Donny, makes a deal with Leo, runs a very special moonshine and he’ll have enough to repay his boss and more. Leo is skeptical that a race can pay that much, but Donny presses and Leo can’t pass up the opportunity. But like all good things, it’s not quite what it seems. Night whiskey is not for humans and nothing good can come of it. Leo manages to put an end to the affair of the night whiskey, at least for that night. “Running the Night Whiskey” has goosebumps woven throughout the story.
Some of it isn’t really story related, but hearing about a drowned town that may be haunted in the middle of nowhere right before you get shot by a crazed hermit who doesn’t seem to speak English, really sets the tone. In fact, as the first story in the anthology, it sets the tone for the whole book.
Inauguration of Professor Warren by David Annandale puts a different spin on how evil can spread. Professor Peter Warren has dedicated his life to documenting and ordering the occult world. He knows that his research is important but he does not know what to do with all this knowledge.
Then he is approached by a colleague who seems to understand his position. Moreover, she knows what to do with the knowledge. However, his plan is to fight evil from within. She convinces the teacher to do the same. But can such gruesome means really justify the ends? Or will he get lost in evil? This is a very tricky question Annandale poses with her story. It leaves you thinking about the answer long after the story is over.
Different perspectives present deep questions
The Devourer Below: An Arkham Horror Novel approaches the horror of Umordhoth from several different angles. It exposes the depth of evil in Arkham in a very unique way. By compiling an anthology and providing so many different viewpoints on Umordhoth and his followers, we see the omnipresence of evil and it leaves a shiver long after the book is finished. Even though there were several authors involved in the collection, they manage to use very similar voices, so the compilation sounds very cohesive.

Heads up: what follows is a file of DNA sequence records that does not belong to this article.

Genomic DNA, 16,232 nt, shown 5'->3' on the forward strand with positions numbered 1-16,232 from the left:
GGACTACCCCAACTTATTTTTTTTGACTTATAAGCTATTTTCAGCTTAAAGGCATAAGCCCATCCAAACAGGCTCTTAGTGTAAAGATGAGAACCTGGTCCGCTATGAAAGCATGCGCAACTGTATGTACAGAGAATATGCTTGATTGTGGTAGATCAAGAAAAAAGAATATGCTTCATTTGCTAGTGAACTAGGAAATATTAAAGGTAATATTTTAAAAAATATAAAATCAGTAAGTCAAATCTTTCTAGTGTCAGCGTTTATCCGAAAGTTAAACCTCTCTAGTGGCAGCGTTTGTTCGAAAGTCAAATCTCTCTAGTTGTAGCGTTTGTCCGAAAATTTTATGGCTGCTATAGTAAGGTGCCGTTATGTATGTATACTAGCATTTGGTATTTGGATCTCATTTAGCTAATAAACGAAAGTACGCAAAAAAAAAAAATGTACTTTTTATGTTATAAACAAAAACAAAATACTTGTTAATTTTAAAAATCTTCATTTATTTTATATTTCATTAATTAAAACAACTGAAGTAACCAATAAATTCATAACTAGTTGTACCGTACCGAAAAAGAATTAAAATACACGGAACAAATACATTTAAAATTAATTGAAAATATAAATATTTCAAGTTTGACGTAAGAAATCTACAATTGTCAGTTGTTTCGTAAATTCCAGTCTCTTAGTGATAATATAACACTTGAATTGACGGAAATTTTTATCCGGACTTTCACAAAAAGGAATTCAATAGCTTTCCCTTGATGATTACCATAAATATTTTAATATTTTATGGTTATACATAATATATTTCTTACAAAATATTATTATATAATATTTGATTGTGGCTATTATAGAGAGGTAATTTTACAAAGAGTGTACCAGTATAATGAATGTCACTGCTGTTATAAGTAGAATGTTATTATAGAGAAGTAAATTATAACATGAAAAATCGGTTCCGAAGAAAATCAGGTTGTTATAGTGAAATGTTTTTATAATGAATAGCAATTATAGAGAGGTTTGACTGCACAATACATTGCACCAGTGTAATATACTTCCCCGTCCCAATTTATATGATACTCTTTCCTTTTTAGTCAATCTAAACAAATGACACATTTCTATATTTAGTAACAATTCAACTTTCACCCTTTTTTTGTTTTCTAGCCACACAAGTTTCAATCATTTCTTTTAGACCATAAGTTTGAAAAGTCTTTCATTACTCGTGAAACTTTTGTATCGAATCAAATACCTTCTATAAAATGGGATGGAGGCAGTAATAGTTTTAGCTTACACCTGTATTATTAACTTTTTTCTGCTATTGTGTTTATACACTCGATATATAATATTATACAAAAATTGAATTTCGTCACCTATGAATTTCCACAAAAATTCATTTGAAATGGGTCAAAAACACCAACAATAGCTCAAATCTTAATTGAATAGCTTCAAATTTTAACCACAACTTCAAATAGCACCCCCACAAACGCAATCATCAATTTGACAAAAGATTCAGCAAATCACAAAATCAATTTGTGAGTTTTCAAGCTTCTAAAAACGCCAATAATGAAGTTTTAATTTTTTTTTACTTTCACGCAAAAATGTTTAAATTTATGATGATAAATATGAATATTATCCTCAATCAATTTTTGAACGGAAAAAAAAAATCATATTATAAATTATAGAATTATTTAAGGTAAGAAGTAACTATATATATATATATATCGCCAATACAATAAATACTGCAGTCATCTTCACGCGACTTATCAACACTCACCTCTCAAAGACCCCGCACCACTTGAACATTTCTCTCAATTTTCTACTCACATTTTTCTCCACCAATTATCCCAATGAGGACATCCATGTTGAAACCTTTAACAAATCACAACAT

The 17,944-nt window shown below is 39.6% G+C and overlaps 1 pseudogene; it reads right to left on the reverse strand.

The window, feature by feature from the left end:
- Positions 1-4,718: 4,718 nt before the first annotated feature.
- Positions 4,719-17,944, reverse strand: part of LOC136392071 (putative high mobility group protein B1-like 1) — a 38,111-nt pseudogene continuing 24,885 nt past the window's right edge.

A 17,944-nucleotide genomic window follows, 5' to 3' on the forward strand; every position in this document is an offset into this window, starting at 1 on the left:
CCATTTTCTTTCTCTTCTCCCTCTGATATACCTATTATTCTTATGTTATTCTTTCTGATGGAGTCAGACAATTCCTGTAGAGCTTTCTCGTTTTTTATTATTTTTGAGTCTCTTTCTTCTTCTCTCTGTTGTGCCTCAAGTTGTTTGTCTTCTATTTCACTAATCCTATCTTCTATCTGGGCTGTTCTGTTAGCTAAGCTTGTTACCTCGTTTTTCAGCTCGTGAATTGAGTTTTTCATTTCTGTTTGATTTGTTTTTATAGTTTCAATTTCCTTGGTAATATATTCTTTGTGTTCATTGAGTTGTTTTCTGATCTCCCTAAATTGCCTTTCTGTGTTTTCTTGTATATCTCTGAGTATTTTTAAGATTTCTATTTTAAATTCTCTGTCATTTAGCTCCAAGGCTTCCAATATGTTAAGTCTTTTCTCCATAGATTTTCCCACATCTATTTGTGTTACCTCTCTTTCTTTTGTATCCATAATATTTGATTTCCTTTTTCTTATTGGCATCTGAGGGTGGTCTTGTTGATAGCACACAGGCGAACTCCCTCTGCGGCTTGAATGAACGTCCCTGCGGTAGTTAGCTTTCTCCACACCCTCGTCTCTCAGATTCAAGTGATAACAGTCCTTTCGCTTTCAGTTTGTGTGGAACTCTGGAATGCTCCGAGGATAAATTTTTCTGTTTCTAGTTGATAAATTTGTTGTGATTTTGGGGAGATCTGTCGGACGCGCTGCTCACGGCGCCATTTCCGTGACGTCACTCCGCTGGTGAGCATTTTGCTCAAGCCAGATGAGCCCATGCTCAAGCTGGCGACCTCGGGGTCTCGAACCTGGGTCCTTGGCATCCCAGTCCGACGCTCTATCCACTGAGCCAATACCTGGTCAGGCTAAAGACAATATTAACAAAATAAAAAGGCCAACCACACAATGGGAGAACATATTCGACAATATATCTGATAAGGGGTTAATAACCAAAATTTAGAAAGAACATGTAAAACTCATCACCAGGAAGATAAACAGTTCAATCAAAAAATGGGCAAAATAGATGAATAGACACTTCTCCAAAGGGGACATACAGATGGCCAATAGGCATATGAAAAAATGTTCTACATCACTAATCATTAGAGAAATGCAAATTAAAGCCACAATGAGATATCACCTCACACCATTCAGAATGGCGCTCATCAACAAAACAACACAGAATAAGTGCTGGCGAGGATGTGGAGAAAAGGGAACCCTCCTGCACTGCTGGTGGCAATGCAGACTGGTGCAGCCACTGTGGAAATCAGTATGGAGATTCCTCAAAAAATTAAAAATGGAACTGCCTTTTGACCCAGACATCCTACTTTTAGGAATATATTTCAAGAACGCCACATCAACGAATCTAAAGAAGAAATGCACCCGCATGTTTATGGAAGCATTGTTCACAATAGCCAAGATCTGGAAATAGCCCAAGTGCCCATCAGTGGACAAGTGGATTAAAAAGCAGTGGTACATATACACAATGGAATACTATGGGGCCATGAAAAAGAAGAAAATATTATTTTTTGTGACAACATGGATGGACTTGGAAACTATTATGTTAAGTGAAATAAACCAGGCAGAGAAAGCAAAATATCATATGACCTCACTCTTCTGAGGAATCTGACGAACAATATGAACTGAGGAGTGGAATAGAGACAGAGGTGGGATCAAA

Even though The Devourer was not the sequel to N’Kai as I expected, I was not disappointed. The characters were just as endearing and the stories were just as interesting. I really enjoyed thinking about what constitutes evil and the different kinds of evil. If you liked the first book, or are looking for a scary book for the season, or just like scary books, check out The Devourer Below for sure!
My rating for The Devourer Below: An Arkham Horror Novel: 10/10
The Devourer Below: An Arkham Horror Novel edited by Charlotte Llewelyn Wells and Aconyte Books is currently available at Barnes & Nobles, BAM!and other booksellers. [As affiliates of B&N and BAM! we may receive a commission from purchases made via these links]
Did you read The Devourer Below? What did you think of the novel? Let us know in the comments or on Twitter! If you haven’t already, check out my review of Aconyte’s first novel in the Arkham Horror series, Warth of N’Kai by Josh Reynolds!
Book review: Wrath of N’Kai: A Horror in Arkham Novel of Josh Reynolds